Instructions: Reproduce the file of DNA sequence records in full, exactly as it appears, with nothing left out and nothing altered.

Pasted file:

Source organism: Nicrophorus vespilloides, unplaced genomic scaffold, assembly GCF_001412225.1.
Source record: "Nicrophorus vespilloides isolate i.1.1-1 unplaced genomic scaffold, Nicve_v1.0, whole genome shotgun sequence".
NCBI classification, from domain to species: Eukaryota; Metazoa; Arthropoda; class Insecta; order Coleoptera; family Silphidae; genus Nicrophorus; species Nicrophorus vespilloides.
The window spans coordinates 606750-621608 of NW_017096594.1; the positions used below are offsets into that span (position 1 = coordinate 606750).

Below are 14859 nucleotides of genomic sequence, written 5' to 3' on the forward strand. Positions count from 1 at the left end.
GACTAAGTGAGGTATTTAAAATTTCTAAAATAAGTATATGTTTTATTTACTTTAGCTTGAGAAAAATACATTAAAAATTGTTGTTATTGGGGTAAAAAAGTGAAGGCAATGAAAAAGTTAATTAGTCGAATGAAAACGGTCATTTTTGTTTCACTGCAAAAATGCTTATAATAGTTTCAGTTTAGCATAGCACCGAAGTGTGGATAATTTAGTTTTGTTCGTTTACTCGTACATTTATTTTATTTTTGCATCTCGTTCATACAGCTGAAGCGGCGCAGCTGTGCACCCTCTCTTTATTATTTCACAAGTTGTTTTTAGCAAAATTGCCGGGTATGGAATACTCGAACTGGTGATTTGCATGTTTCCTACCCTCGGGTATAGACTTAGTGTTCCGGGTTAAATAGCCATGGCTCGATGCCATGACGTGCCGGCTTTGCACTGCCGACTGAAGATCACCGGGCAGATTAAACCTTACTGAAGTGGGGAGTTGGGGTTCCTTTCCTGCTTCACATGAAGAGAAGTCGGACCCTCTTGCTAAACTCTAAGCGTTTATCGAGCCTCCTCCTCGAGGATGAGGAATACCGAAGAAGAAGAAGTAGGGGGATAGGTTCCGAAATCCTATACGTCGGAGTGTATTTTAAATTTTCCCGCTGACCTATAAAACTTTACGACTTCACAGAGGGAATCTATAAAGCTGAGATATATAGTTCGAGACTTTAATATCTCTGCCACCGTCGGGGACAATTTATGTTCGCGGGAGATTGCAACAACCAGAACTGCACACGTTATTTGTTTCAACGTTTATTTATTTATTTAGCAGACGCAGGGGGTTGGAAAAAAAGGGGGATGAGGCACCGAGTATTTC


Source organism: Nicrophorus vespilloides, unplaced genomic scaffold, assembly GCF_001412225.1.
Source record: "Nicrophorus vespilloides isolate i.1.1-1 unplaced genomic scaffold, Nicve_v1.0, whole genome shotgun sequence".
NCBI classification, from domain to species: Eukaryota; Metazoa; Arthropoda; class Insecta; order Coleoptera; family Silphidae; genus Nicrophorus; species Nicrophorus vespilloides.
The window spans coordinates 606750-621608 of NW_017096594.1; the positions used below are offsets into that span (position 1 = coordinate 606750).

Below are 14859 nucleotides of genomic sequence, written 5' to 3' on the forward strand. Positions count from 1 at the left end.
GACTAAGTGAGGTATTTAAAATTTCTAAAATAAGTATATGTTTTATTTACTTTAGCTTGAGAAAAATACATTAAAAATTGTTGTTATTGGGGTAAAAAAGTGAAGGCAATGAAAAAGTTAATTAGTCGAATGAAAACGGTCATTTTTGTTTCACTGCAAAAATGCTTATAATAGTTTCAGTTTAGCATAGCACCGAAGTGTGGATAATTTAGTTTTGTTCGTTTACTCGTACATTTATTTTATTTTTGCATCTCGTTCATACAGCTGAAGCGGCGCAGCTGTGCACCCTCTCTTTATTATTTCACAAGTTGTTTTTAGCAAAATTGCCGGGTATGGAATACTCGAACTGGTGATTTGCATGTTTCCTACCCTCGGGTATAGACTTAGTGTTCCGGGTTAAATAGCCATGGCTCGATGCCATGACGTGCCGGCTTTGCACTGCCGACTGAAGATCACCGGGCAGATTAAACCTTACTGAAGTGGGGAGTTGGGGTTCCTTTCCTGCTTCACATGAAGAGAAGTCGGACCCTCTTGCTAAACTCTAAGCGTTTATCGAGCCTCCTCCTCGAGGATGAGGAATACCGAAGAAGAAGAAGTAGGGGGATAGGTTCCGAAATCCTATACGTCGGAGTGTATTTTAAATTTTCCCGCTGACCTATAAAACTTTACGACTTCACAGAGGGAATCTATAAAGCTGAGATATATAGTTCGAGACTTTAATATCTCTGCCACCGTCGGGGACAATTTATGTTCGCGGGAGATTGCAACAACCAGAACTGCACACGTTATTTGTTTCAACGTTTATTTATTTATTTAGCAGACGCAGGGGGTTGGAAAAAAAGGGGGATGAGGCACCGAGTATTTC